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Toronto 2011: Nissan Stylish Innovation

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Nissan’s style has been rather vague in the past, with no common element to suggest they shared family genes. Since the company’s products span a wide range globally, from the tiny Versa to the full-size Titan, creating a cohesive brand image was a challenge.

Photo: Michael Wong

“Customers weren’t sure what Nissan stood for” said Nissan Americas Chairman Carlos Tavares recently at the LA Auto Show.

But over the last couple of years, the company has pushed the envelope with polarizing design and bold technical developments.

Love it or hate it, the quirky Cube’s square outline made it hard to ignore. It took the burgeoning boxy theme made popular by Toyota Scion and Honda Element to the extreme, and featured toga-style asymmetrical rear windows and a funky interior. “This is not a car for introverts” said head of Nissan Design North America, Alfonso Albaisa. While living in Japan, Albaisa wanted to capture the creative essence outside of mainstream culture, creating “a car for people who weren’t really interested in cars”. Rather, the Cube projects an “innocence and naïveté that is quite charming”.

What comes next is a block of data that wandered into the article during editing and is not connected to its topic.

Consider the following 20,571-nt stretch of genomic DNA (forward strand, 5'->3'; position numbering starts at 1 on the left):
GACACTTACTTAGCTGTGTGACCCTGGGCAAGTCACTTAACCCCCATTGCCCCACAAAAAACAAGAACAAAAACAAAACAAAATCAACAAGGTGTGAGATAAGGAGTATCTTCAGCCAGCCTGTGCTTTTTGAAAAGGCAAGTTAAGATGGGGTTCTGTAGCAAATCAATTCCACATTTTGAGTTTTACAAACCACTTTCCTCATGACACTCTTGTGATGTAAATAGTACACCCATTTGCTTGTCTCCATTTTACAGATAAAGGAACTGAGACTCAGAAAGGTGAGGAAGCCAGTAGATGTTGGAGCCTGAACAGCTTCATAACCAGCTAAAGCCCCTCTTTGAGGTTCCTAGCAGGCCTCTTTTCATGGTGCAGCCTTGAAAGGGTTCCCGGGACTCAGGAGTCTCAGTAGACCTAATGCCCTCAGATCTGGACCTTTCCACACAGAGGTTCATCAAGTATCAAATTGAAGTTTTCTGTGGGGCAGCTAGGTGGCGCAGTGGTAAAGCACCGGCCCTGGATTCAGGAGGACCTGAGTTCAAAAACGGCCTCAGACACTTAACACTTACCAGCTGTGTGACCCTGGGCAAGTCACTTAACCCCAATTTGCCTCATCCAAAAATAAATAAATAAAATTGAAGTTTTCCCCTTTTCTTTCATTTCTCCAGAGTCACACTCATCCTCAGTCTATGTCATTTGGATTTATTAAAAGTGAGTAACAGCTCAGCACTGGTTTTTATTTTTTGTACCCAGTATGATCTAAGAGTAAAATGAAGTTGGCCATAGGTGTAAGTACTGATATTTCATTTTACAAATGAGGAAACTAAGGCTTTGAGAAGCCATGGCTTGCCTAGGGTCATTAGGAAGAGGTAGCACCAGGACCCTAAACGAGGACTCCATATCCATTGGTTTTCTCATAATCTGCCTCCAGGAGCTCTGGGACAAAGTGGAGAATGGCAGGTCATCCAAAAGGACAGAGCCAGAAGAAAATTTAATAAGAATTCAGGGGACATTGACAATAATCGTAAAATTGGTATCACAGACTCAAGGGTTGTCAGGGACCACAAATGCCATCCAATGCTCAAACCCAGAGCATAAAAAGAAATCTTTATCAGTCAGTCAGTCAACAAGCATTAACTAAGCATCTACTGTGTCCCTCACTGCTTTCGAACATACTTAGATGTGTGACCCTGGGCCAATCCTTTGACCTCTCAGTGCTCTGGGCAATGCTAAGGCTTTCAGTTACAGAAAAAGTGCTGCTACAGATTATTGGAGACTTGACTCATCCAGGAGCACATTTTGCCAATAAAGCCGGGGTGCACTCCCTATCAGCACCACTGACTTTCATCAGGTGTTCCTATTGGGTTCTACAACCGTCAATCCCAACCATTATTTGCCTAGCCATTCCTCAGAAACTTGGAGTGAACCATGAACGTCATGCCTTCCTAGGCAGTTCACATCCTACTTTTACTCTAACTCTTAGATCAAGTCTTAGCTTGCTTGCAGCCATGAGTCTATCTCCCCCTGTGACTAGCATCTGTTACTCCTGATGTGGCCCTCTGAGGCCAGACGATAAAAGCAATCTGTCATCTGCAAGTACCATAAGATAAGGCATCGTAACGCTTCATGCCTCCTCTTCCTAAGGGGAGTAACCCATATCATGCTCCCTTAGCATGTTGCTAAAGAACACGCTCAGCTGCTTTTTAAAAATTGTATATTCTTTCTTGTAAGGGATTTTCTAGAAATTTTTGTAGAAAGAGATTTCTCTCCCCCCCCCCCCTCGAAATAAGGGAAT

The Nissan Leaf gained massive public attention as the first mass-produced, all-electric vehicle to hit the North American market. And one of its most important qualities is familiarity – it brings EV technology to the mainstream buyer without any alienating weirdness. But its user-friendly design also represents technical innovation – the lack of engine sound meant even more care went into eliminating wind noise which would suddenly become more apparent.

A striking mixture of complex curves and sharp angles, the crossover Juke “has elements inspired from other cars in our range such as 370Z and even Cube” said Albaisa. “When we were thinking of bringing another (crossover) into the family, we thought, let’s make a real statement. We wanted to capture the active life of the 30-something who’s in love with dune buggies and motorcycles”.

Photo: Michael Wong